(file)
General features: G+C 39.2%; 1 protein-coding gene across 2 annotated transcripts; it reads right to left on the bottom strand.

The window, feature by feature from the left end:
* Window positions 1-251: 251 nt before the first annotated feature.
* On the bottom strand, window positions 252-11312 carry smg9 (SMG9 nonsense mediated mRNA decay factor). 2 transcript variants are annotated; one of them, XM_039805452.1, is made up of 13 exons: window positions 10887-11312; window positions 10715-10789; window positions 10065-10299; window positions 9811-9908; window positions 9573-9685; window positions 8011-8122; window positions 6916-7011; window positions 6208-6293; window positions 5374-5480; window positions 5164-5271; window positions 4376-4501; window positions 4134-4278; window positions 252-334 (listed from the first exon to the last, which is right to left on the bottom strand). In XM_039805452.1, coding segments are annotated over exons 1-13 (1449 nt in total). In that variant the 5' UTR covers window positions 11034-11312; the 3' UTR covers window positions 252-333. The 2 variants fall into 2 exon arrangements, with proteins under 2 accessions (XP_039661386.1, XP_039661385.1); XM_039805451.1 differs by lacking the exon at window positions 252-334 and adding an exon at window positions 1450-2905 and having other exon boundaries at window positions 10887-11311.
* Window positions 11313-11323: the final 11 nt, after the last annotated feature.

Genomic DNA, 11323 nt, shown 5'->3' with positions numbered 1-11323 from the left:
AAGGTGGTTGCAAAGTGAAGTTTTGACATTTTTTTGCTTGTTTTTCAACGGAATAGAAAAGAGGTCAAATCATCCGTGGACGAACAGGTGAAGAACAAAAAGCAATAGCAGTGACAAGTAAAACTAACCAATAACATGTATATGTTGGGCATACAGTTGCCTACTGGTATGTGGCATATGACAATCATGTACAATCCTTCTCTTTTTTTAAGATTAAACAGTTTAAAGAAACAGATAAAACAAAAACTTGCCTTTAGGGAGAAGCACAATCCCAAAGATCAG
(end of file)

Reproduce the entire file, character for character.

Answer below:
General features: G+C 39.2%; 1 protein-coding gene across 2 annotated transcripts; it reads right to left on the bottom strand.

The window, feature by feature from the left end:
* Window positions 1-251: 251 nt before the first annotated feature.
* On the bottom strand, window positions 252-11312 carry smg9 (SMG9 nonsense mediated mRNA decay factor). 2 transcript variants are annotated; one of them, XM_039805452.1, is made up of 13 exons: window positions 10887-11312; window positions 10715-10789; window positions 10065-10299; window positions 9811-9908; window positions 9573-9685; window positions 8011-8122; window positions 6916-7011; window positions 6208-6293; window positions 5374-5480; window positions 5164-5271; window positions 4376-4501; window positions 4134-4278; window positions 252-334 (listed from the first exon to the last, which is right to left on the bottom strand). In XM_039805452.1, coding segments are annotated over exons 1-13 (1449 nt in total). In that variant the 5' UTR covers window positions 11034-11312; the 3' UTR covers window positions 252-333. The 2 variants fall into 2 exon arrangements, with proteins under 2 accessions (XP_039661386.1, XP_039661385.1); XM_039805451.1 differs by lacking the exon at window positions 252-334 and adding an exon at window positions 1450-2905 and having other exon boundaries at window positions 10887-11311.
* Window positions 11313-11323: the final 11 nt, after the last annotated feature.

Genomic DNA, 11323 nt, shown 5'->3' with positions numbered 1-11323 from the left:
AAGGTGGTTGCAAAGTGAAGTTTTGACATTTTTTTGCTTGTTTTTCAACGGAATAGAAAAGAGGTCAAATCATCCGTGGACGAACAGGTGAAGAACAAAAAGCAATAGCAGTGACAAGTAAAACTAACCAATAACATGTATATGTTGGGCATACAGTTGCCTACTGGTATGTGGCATATGACAATCATGTACAATCCTTCTCTTTTTTTAAGATTAAACAGTTTAAAGAAACAGATAAAACAAAAACTTGCCTTTAGGGAGAAGCACAATCCCAAAGATCAG